By David Henry and Dan Burns
NEW YORK (Reuters) - JPMorgan Chase & Co (JPM.N) Chief Executive Jamie Dimon devoted one-third of his annual shareholder letter to arguments for changing regulations, particularly those on bank capital and liquidity, as well as home mortgage loan financing.
Current regulations are inconsistent and have left banks with "too much capital," some of which could be used to "finance the economy without sacrificing safety," Dimon said in the 17,349-word letter released on Tuesday.
He also warned that anti-trade policies could be disruptive and geopolitical risks are in a "heightened state."
Dimon, 61, has entered his twelfth year as CEO. He considers the annual letter to be among his most important public statements about JPMorgan, as well as public policy. It is widely read because the bank is one of the most profitable and came out of the financial crisis stronger than competitors.
This year, Dimon argued that the idea of banks being "too big to fail" and therefore requiring bailouts during times of stress, is a problem that "has been solved." He said "taxpayers will not pay if a bank fails" because of measures enacted since the crisis nearly a decade ago.
Dimon's comments on bank regulation come at a time of possible flux in rules and laws under a new White House and Congress.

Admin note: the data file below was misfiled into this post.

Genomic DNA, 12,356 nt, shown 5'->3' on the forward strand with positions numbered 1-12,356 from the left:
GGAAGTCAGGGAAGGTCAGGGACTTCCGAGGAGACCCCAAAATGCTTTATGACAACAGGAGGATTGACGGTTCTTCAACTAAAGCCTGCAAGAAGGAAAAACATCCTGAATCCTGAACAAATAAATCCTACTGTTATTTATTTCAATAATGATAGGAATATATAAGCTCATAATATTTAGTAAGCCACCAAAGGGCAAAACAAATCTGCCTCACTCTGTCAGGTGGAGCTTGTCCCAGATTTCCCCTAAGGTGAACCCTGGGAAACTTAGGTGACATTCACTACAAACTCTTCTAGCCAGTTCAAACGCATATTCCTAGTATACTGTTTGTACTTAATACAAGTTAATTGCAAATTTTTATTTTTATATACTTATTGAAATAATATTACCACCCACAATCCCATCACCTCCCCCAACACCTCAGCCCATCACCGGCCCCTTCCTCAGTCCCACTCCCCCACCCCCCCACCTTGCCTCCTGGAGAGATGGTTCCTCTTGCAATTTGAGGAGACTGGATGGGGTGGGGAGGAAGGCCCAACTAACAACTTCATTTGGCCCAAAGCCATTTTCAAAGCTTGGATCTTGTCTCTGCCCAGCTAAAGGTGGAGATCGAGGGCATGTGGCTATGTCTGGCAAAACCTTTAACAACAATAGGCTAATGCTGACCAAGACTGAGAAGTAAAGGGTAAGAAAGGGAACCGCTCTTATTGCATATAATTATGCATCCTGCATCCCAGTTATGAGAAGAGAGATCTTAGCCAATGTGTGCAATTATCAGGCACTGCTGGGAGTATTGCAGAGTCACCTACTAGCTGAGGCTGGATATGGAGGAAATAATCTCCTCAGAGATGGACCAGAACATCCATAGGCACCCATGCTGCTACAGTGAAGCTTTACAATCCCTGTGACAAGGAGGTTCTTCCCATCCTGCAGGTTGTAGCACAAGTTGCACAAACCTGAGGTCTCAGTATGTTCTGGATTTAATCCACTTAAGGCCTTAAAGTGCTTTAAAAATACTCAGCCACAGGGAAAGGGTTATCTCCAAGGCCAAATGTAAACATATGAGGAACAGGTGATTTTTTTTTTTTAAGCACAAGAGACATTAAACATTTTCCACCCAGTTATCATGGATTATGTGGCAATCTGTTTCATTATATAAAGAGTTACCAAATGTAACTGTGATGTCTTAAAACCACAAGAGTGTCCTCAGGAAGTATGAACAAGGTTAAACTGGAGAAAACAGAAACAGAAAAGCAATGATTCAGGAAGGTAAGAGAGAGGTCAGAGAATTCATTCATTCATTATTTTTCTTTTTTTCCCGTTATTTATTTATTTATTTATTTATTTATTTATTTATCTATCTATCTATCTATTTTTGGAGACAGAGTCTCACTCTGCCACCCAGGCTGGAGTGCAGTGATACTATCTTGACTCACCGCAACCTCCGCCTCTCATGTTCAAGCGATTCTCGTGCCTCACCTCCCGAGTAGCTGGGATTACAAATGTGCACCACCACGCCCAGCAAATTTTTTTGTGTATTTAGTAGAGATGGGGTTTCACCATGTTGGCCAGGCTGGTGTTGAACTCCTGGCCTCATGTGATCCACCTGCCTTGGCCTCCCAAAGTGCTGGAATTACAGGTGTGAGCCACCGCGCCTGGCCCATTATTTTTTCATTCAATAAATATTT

In addition, the U.S. Federal Reserve governor who has been overseeing regulation, including bank capital stress tests, is leaving his post on Wednesday and a replacement has yet to be proposed by President Donald Trump.
The way the Fed conducts stress tests should be clearer and more consistent, Dimon said. He also said home mortgage rules imposed since the crisis have raised costs for consumers and made it less likely that those with weak credit histories will get loans.
"While some of the rules are beneficial, many were hastily developed," he wrote.
Dimon said the geopolitical risk environment is in a "heightened state" with the United Kingdom's pending withdrawal from the European Union and a growing anti-globalization sentiment.
He said he hopes Britain's exit will prompt the EU to fix issues it has with immigration, bureaucracy and restrictive labor laws. "Our fear, however, is that it could instead result in political unrest that would force the EU to split apart," which, he wrote, "could have devastating economic and political effects."
Dimon also warned that "poorly conceived" trade policies could be very disruptive, especially with regard to two key trading partners, Mexico and China.
(Reporting by David Henry and Dan Burns in New York; editing by Chizu Nomiyama and Dan Grebler)